Change in freeholder - management fees / insurance premiums

Collapse
X
 
  • Filter
  • Time
  • Show
Clear All
new posts

    Change in freeholder - management fees / insurance premiums

    I own a leasehold flat in a converted property with two flats. The freehold was recently sold and I have received a demand for payment for ground rent, insurance and management fees and I have two queries I wondered if anyone could help me with:

    1. There has never previously been a management fee associated with the property. The service charge is as and when required, but the new freeholder is now trying to charge an annual fee of £450 for management of the property. While I understand that some payment may be required given the as and when nature of the lease, there is one very small communal area and, assuming they are charging both properties the same fee - £900 a year in management costs seems steep! Given there are no accounts for the previous 12 months as it is a newly incorporated company for the purpose of purchasing the freehold, is there anyway I am able to challenge this?

    2. I have been sent a copy of the buildings insurance schedule, however there are two separate properties listed on this. The demand for payment asks for 50% of the annual insurance policy cost but it works out as 25% of the total cost of the insurance for both properties (four flats) - is that allowed? The insurance is quite a bit more expensive than it has been in the previous years I have owned the flat and it doesn't seem correct that I may well be covering the costs on another property.

    Any advice would be greatly appreciated!

    #2
    Before anyone can really do much more than guess what might apply in your situation, you would need to let us know what it says in your lease regarding service charges and insurance - and also what what exactly it is that is being demanded.

    What some people actually mean when they say that they have received a demand for "management fees" is that they have received a service charge demand, only part of which will be for management fees.

    1. While a property containing only two flats may require very little management, if your lease allows for managing agent fees to be charged, and the £450 includes maintenance costs as well, £450 may be considered very reasonable. You need to consider how the costs are broken down and whether any work than is proposed is actually necessary. The fact that costs have previously always been low, and charged 'as and when required' doesn't mean that higher costs aren't reasonable (it's even possible that costs have previously been low because maintenance that should have been carried out has been ignored.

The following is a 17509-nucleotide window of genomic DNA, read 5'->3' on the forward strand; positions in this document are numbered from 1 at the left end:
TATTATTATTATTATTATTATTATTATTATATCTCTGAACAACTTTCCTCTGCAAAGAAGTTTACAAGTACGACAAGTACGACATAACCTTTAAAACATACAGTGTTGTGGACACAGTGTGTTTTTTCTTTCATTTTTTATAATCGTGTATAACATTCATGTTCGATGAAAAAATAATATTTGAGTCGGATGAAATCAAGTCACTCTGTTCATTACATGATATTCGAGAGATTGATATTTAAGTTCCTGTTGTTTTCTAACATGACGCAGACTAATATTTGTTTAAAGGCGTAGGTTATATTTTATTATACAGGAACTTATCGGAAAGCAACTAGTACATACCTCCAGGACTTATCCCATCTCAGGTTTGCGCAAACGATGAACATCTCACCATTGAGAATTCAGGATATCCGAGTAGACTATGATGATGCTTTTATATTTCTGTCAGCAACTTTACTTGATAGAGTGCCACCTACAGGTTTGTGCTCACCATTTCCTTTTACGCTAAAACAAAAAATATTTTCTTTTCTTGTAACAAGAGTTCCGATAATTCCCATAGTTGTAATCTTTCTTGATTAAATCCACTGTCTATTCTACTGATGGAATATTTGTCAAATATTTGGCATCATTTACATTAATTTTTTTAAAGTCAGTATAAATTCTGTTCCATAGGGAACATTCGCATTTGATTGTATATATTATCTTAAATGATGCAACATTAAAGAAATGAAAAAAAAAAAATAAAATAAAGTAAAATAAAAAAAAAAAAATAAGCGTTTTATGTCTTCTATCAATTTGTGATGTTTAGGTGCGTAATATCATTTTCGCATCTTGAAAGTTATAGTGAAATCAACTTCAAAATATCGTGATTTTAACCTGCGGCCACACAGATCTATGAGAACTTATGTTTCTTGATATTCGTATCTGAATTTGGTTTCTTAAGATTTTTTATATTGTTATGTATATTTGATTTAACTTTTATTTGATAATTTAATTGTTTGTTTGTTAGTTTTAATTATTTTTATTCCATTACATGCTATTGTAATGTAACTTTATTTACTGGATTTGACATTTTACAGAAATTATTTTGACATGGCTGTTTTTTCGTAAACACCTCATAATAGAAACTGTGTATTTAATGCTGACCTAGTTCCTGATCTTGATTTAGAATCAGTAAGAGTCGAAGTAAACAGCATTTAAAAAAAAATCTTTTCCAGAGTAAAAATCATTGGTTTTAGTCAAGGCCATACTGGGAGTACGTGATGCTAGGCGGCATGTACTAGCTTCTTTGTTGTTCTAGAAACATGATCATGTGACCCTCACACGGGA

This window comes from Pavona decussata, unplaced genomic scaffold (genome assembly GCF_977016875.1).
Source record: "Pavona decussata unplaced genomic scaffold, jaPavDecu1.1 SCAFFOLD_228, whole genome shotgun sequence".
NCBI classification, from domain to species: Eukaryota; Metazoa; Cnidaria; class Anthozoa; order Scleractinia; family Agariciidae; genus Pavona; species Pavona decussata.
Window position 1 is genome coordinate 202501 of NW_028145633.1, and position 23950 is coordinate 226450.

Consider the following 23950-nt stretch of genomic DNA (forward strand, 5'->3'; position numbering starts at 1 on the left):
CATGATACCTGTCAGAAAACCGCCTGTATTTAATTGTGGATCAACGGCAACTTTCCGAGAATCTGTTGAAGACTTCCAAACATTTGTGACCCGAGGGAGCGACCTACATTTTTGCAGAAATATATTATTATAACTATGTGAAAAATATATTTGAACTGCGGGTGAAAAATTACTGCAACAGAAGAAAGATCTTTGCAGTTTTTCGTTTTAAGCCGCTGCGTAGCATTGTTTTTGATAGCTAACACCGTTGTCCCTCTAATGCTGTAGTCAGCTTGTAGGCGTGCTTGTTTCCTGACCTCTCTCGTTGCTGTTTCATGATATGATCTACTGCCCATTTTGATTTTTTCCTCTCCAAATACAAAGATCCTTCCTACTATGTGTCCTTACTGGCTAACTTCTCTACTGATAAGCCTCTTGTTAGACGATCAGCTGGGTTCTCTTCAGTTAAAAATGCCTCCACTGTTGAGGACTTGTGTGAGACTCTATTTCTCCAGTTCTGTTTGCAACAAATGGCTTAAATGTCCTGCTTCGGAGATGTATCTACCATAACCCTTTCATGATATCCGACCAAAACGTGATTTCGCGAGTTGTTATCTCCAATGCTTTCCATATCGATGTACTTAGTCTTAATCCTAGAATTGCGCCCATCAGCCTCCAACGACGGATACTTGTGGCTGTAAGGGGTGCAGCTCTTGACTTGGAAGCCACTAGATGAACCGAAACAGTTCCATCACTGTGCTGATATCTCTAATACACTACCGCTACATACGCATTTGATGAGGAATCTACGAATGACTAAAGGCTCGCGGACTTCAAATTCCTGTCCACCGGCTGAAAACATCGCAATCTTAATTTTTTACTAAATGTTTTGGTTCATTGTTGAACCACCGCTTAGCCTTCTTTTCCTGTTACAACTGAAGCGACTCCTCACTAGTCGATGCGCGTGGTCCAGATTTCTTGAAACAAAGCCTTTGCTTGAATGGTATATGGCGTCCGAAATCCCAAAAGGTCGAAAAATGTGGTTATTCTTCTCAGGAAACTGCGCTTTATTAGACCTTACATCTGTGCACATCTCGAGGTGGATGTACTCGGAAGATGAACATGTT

2. Does the insurance that has been arranged fully satisfy all of the requirements in the lease? Did the previous, cheaper, insurance cover all of the same risks, or is it possible that the property was previously underinsured?
    Have you asked the providers of the insurance how the premium was calculated, and whether the premium is equally split between the two properties (although it is possible that they won't answer you if you aren't named on the policy)?
    Freeholders are allowed to buy insurance policies that cover more than one property as long as the requirements of the lease are met and they can justify why they have done this. Usually it will be argued that they can get cover cheaper by buying policies that cover several properties - but it should be clear how much of the premium relates to each property.

    It may be worth considering getting together with the other leaseholder in your block purchase the freehold between you so that you can manage the property yourselves.
    Were you offered the freehold when it was sold? If not you can force the freehold to be sold to you at the price that was paid.
    Alternatively you should be able to force the sale of the freehold by following the collective enfranchisement process.

    Comment


      #3
      Thank you for taking the time to respond and apologies it’s taken a while to come back - I was awaiting a response from the freeholder as to what the management fee refers to. The insurance side of things all makes sense.

      In terms of the management fee, they have said it is just the cost of the management fee - no works included. They are managing the property themselves ‘to keep costs down’. While the lease entitles them to do this, I simply cannot see how it would cost them this much.

      They have said this is an estimated fee, so I presume the best thing to do is pay in now and ask for a break down of costs next year when the next year’s fees are due?

      Unfortunately I’m not in a position to buy the freehold at this point.

      Comment


        #4
        What is the annual ground rent and remaining years left on the lease ?

        Some leaseholders add the cost of buying the freehold onto their mortgage loan..

        Comment


          #5
          Originally posted by acoll View Post
          In terms of the management fee, they have said it is just the cost of the management fee - no works included. They are managing the property themselves ‘to keep costs down’. While the lease entitles them to do this, I simply cannot see how it would cost them this much.
          What, exactly, does the lease say about management fees?
          Many leases will allow the fees of a third party managing agent to be charged to the service charges, but don't allow the freeholder to charge if they are managing a property themselves (they sometimes get round this by having a company that is actually owned by the freeholders as the managing agent).
          Regardless, £900 for a year will almost certainly be considered unreasonable unless they will be arranging quite a lot of services and maintenance work.

          Comment

          Latest Activity

          Collapse

          Working...
          X